None of this is to say that there aren't a bunch of great insights from thinking about things from the GA viewpoint! In particular, I find thinking of spinors as exponentiated bivectors is especially enlightening! Just a note of caution about some blindspots of the community that I've noticed since first being interested in it.

Comment by Adele Lopez (adele-lopez-1) on Open and Welcome Thread - April 2021 · 2021-04-14T02:33:23.023Z · LW · GW

You can just DM me :)

Comment by Adele Lopez (adele-lopez-1) on Open and Welcome Thread - April 2021 · 2021-04-13T01:02:46.974Z · LW · GW

I'm not going through the lectures myself (at least not in a systematic way), but I do spend a lot of time thinking about physics concepts and trying to imagine them in more geometric, conceptual ways. I am interested in making visualizations based on my insights, however I haven't had time to make them yet. I'd love talking about ideas on how to do this though!

Comment by Adele Lopez (adele-lopez-1) on Another (outer) alignment failure story · 2021-04-13T00:15:57.043Z · LW · GW

How bad is the ending supposed to be? Are just people who fight the system killed, and otherwise, humans are free to live in the way AI expects them to (which might be something like keep consuming goods and providing AI-mediated feedback on the quality of those goods)? Or is it more like once humans are disempowered no machine has any incentive to keep them around anymore, so humans are not-so-gradually replaced with machines?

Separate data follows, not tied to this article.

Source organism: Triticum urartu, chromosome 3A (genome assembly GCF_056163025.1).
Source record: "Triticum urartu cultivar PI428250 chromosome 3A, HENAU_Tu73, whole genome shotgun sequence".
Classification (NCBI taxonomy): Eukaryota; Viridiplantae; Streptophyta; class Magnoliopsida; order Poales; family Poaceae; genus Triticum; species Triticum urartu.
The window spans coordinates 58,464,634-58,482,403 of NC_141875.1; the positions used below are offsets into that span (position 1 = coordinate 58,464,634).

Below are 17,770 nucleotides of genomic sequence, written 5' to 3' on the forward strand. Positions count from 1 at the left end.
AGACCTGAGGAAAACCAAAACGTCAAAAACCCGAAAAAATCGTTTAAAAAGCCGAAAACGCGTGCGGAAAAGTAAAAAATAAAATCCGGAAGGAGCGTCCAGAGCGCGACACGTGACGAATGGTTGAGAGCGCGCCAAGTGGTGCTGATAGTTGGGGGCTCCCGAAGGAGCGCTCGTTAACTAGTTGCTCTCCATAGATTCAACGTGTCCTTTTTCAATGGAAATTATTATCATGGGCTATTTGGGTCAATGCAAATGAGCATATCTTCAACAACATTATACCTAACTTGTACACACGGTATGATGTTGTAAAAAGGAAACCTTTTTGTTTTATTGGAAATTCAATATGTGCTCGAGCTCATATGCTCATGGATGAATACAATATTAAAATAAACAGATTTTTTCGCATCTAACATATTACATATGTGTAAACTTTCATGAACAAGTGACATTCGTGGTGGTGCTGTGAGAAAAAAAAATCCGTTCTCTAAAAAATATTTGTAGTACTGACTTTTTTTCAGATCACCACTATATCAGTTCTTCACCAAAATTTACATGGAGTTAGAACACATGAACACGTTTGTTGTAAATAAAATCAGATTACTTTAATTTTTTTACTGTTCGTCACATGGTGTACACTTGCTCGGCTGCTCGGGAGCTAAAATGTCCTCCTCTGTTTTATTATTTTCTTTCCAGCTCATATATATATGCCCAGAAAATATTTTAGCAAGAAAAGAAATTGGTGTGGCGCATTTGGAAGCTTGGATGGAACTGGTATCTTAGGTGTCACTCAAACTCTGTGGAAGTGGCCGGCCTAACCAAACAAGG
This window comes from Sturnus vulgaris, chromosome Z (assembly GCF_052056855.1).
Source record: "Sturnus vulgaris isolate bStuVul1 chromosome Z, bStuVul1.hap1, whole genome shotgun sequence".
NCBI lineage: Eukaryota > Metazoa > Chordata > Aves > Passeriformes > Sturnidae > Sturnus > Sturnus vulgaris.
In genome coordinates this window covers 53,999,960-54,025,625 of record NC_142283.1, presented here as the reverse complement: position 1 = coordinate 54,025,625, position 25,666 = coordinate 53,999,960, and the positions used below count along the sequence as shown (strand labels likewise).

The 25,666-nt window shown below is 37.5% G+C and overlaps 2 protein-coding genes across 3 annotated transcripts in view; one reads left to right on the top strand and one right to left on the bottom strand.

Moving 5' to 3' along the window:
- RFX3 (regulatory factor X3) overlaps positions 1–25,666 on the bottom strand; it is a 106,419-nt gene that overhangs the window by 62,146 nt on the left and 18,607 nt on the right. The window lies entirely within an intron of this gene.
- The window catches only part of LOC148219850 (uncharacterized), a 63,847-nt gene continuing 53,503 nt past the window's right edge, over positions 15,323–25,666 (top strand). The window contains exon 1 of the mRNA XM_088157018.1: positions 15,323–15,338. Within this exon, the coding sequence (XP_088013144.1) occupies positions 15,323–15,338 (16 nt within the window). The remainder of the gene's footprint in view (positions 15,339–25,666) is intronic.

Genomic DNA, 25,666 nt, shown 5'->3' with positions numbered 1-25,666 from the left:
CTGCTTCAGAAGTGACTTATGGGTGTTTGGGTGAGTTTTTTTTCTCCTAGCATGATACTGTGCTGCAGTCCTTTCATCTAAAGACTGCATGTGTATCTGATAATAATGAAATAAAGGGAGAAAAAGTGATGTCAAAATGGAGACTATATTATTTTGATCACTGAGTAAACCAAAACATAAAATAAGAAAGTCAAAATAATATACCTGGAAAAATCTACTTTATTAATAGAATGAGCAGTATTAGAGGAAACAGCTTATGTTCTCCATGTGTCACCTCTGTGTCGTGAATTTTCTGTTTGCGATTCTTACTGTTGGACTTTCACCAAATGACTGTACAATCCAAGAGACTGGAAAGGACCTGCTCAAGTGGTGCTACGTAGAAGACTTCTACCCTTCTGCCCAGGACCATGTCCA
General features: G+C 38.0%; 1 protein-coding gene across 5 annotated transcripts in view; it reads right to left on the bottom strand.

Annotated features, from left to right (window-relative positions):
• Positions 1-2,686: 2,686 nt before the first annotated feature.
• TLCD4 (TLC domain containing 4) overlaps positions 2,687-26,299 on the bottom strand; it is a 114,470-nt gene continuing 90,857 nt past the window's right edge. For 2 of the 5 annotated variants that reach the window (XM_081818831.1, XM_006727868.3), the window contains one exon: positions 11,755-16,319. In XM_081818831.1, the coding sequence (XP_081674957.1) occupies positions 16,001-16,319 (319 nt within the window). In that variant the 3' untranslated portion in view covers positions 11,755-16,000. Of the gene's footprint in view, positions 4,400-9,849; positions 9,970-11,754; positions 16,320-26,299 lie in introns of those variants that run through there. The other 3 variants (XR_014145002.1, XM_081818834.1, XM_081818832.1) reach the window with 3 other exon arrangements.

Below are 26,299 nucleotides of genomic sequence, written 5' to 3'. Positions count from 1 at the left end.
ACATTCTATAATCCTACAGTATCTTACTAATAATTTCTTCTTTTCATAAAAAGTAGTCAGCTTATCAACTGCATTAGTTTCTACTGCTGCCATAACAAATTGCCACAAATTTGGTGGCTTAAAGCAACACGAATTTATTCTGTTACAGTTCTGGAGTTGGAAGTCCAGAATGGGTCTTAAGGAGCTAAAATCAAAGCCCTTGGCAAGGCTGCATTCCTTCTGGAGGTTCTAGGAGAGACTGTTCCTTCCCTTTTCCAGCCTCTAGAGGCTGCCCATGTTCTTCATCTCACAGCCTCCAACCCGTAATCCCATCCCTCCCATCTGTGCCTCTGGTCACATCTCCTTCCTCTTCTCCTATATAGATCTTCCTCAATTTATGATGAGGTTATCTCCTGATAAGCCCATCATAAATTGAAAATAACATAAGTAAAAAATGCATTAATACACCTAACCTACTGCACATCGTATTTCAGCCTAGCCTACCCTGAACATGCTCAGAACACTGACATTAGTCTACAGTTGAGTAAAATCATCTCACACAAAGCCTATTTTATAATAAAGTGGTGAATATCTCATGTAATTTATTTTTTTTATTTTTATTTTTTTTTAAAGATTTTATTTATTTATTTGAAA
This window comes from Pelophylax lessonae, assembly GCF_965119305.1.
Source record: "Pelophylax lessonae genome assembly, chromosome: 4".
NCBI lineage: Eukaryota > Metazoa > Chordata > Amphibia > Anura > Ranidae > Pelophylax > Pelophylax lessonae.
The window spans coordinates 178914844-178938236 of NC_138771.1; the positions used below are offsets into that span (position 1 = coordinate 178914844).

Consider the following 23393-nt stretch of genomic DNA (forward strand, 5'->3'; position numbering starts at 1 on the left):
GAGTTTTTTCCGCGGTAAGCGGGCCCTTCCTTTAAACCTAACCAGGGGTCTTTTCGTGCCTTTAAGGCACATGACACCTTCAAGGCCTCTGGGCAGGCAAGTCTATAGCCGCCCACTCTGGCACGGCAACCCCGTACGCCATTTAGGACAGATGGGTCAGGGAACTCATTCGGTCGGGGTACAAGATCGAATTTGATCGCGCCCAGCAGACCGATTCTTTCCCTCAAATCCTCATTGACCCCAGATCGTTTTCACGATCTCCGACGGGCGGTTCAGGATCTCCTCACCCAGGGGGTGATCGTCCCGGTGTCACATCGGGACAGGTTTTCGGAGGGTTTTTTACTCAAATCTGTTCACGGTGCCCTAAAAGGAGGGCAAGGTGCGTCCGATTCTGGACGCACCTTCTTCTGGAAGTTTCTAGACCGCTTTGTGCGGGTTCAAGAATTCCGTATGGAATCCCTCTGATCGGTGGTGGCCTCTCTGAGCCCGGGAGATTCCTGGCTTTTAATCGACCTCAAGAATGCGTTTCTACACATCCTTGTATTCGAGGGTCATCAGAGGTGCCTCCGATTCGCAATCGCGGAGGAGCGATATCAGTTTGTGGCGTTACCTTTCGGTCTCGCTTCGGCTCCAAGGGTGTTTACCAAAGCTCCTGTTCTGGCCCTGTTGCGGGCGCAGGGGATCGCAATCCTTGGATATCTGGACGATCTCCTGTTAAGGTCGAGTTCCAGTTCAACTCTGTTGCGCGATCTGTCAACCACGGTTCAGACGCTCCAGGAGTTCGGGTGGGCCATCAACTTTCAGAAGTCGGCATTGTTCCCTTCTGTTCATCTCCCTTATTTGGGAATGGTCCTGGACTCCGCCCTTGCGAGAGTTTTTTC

The main point of intervention in this scenario that stood out to me would be making sure that (during the paragraph beginning with "For many people this is a very scary situation.") we at least attempt to use AI-negotiators to try to broker an international agreement to stop development of this technology until we understood it better (and using AI-designed systems for enforcement/surveillance). Is there anything in particular that makes this infeasible?